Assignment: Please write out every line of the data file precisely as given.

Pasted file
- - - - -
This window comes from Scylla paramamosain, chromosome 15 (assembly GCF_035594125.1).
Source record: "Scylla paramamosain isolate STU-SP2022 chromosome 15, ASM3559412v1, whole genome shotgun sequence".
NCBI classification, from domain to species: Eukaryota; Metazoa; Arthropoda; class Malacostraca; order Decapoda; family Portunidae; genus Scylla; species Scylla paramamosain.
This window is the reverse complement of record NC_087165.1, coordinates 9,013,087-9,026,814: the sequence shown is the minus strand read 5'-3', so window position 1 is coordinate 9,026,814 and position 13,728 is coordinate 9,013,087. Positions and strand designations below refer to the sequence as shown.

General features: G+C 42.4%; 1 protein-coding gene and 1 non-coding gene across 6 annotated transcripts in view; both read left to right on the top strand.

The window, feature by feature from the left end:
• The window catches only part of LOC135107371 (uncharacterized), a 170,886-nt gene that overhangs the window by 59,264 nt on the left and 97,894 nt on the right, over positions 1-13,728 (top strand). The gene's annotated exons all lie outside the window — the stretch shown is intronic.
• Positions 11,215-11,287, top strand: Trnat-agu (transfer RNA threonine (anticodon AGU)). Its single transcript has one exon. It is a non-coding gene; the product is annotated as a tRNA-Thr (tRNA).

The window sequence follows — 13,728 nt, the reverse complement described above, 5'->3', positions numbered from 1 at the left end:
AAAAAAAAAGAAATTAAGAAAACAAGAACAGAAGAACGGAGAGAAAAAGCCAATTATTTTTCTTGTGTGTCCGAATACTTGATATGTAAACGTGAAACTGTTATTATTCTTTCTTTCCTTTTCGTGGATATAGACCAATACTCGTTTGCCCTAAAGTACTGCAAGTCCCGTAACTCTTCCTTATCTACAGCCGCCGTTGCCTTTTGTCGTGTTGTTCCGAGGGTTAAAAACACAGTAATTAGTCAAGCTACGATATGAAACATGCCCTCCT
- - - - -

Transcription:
This window comes from Scylla paramamosain, chromosome 15 (assembly GCF_035594125.1).
Source record: "Scylla paramamosain isolate STU-SP2022 chromosome 15, ASM3559412v1, whole genome shotgun sequence".
NCBI classification, from domain to species: Eukaryota; Metazoa; Arthropoda; class Malacostraca; order Decapoda; family Portunidae; genus Scylla; species Scylla paramamosain.
This window is the reverse complement of record NC_087165.1, coordinates 9,013,087-9,026,814: the sequence shown is the minus strand read 5'-3', so window position 1 is coordinate 9,026,814 and position 13,728 is coordinate 9,013,087. Positions and strand designations below refer to the sequence as shown.

General features: G+C 42.4%; 1 protein-coding gene and 1 non-coding gene across 6 annotated transcripts in view; both read left to right on the top strand.

The window, feature by feature from the left end:
• The window catches only part of LOC135107371 (uncharacterized), a 170,886-nt gene that overhangs the window by 59,264 nt on the left and 97,894 nt on the right, over positions 1-13,728 (top strand). The gene's annotated exons all lie outside the window — the stretch shown is intronic.
• Positions 11,215-11,287, top strand: Trnat-agu (transfer RNA threonine (anticodon AGU)). Its single transcript has one exon. It is a non-coding gene; the product is annotated as a tRNA-Thr (tRNA).

The window sequence follows — 13,728 nt, the reverse complement described above, 5'->3', positions numbered from 1 at the left end:
AAAAAAAAAGAAATTAAGAAAACAAGAACAGAAGAACGGAGAGAAAAAGCCAATTATTTTTCTTGTGTGTCCGAATACTTGATATGTAAACGTGAAACTGTTATTATTCTTTCTTTCCTTTTCGTGGATATAGACCAATACTCGTTTGCCCTAAAGTACTGCAAGTCCCGTAACTCTTCCTTATCTACAGCCGCCGTTGCCTTTTGTCGTGTTGTTCCGAGGGTTAAAAACACAGTAATTAGTCAAGCTACGATATGAAACATGCCCTCCT